I have had five siblings. Three are alive and two are deceased. The deceased are one sister and one brother. The brother died in very early infancy just a few hours I believe after his birth, his name was Terrance. Perhaps he was even what was called a “still birth”. My parents are not around to clarify at this time. There was a funeral of sorts I guess but no one but my parents attended that I recall, too intense and hard to explain to little kids maybe. I do very vividly remember though a picture of him in his little casket. He was the youngest of five kids born to my mother all in relatively quick succession as seemed to be the pattern in Irish Catholic families in America post World War Two.
My sister Mary was adopted in 1963 and I often wondered perhaps this was an attempt to replace the loss of Terrance. She was adopted from I believe Catholic Charities out of Gary Indiana. Traumatically, especially for my mother, and tragically she was killed by a drunk driver at the age of 20 in 1984 returning from a music recital, she was a musician in a chamber group. The drunk driver was already on the road without a license having had it suspended for a previous DUI. My mother it seemed never recovered from this in no small part I suspect from having gotten to the emergency department and walked into a scene with my sister’s chest being cracked in a futile attempt to repair a ruptured aorta.
My youngest brother Phil has been a farmer in Northern Illinois all his life and remains so today. He has two adult daughters but lost his wife to pancreatic cancer in 2002. He is relatively well but does have a few nagging chronic health issues that will now finally be addressed with out bankruptcy since he has just qualified for Medicare. I do believe small American farmers are one of the most abused segments of our population right up there with those who serve in the military but this would be a topic best explored at a later date.
My other brother Brian is a true testament to the strength of human resilience. He had moved out to Colorado with several others and myself in 1972. He did return to Illinois in the early 1980’s and worked as an OR tech. Returning late one night in 1985 from an on-call OR case he fell asleep at the wheel and plowed into a telephone poll. He very narrowly escaped death but was left blind. He currently is doing well again living independently with his seeing-eye dog Nash after a serious health issue this past fall involving a brain abscess. Apparently a hole in one of his frontal sinuses that was patched back in 1983 redeveloped and resulted in bacteria getting into his frontal lobe. Any bacterium that gets into your brain is not good news.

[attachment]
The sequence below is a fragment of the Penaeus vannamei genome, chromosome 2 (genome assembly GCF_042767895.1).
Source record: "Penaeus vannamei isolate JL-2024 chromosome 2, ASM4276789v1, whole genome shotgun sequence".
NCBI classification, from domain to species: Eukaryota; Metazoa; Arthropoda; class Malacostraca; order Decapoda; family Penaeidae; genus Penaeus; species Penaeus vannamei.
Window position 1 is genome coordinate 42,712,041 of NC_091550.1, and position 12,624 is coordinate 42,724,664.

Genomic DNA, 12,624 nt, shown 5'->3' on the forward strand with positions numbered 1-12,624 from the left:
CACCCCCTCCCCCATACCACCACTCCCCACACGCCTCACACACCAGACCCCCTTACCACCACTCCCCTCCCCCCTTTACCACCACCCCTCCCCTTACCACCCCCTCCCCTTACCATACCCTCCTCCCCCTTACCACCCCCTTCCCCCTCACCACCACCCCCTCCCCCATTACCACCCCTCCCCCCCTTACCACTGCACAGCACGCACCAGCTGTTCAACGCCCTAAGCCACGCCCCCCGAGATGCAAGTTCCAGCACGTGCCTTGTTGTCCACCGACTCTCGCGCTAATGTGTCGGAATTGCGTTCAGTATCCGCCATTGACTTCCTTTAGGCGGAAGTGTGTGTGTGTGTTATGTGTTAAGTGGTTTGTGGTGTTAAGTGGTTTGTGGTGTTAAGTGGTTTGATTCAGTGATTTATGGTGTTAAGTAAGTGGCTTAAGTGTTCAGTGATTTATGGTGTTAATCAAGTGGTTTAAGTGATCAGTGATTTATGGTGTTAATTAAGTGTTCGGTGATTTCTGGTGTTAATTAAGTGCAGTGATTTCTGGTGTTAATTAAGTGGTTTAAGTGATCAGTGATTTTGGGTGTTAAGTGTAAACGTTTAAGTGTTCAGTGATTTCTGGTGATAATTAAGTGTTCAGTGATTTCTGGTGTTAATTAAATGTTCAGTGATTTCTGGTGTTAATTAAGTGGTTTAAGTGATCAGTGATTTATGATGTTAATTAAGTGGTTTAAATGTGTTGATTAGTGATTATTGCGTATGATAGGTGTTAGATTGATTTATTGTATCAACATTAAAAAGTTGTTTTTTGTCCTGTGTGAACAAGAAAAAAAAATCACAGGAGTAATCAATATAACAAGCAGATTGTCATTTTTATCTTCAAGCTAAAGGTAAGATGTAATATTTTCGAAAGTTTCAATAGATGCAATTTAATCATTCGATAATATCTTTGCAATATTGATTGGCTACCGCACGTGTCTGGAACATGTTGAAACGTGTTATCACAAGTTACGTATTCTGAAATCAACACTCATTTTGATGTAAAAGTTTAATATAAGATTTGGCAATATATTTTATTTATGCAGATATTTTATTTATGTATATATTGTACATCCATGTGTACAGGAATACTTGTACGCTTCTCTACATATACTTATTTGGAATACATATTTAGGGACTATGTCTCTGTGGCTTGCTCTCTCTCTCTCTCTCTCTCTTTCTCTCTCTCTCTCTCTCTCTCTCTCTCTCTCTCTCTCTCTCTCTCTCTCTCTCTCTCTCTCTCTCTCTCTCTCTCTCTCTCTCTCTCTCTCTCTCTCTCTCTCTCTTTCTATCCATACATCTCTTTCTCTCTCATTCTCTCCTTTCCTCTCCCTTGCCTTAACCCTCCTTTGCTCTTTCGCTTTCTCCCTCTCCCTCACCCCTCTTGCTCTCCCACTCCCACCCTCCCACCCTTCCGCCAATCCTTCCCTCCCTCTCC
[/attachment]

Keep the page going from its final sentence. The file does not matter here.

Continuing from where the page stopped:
Before I move on to my sister Kathy, the true matriarch of the family, let me acknowledge that this is sounding like I am a candidate for that old TV show called “Queen for a Day”. The contestants, I think there were usually three, would relate their tales of woe and then the one who got the most audience response and sympathy as measured by an applause meter would be Queen for a Day and win a bunch of prizes.
My sister Kathy is truly the glue holding the large extended family back in Northern Illinois together. Despite a recent repair of her stable aortic aneurysm and a few other chronic typically American ailments she continues to be a rock of support for the immediate family now starting to include for her great grandchildren. She is retired from a long career in nursing which I suspect has helped greatly in stewarding many family members through various health issues and crises’ and preventing them from being killed by the medical establishment.
We all rarely get together these days but there are no acrimonious relationships. Perhaps we persist and survive because we have inherited the resilient Irish genes from ancestors who were able to flee the great potato famine of the 1800’s. It is definitely not a strong Catholic faith that sustains us since that has been pretty unanimously thrown overboard by siblings and myself.
I do though appreciate the ironic fact that I am in relatively better shape physically than my siblings and I have fucking AIDS. That can not be chalked up to good clean living on my part so perhaps it is those old Irish genes again.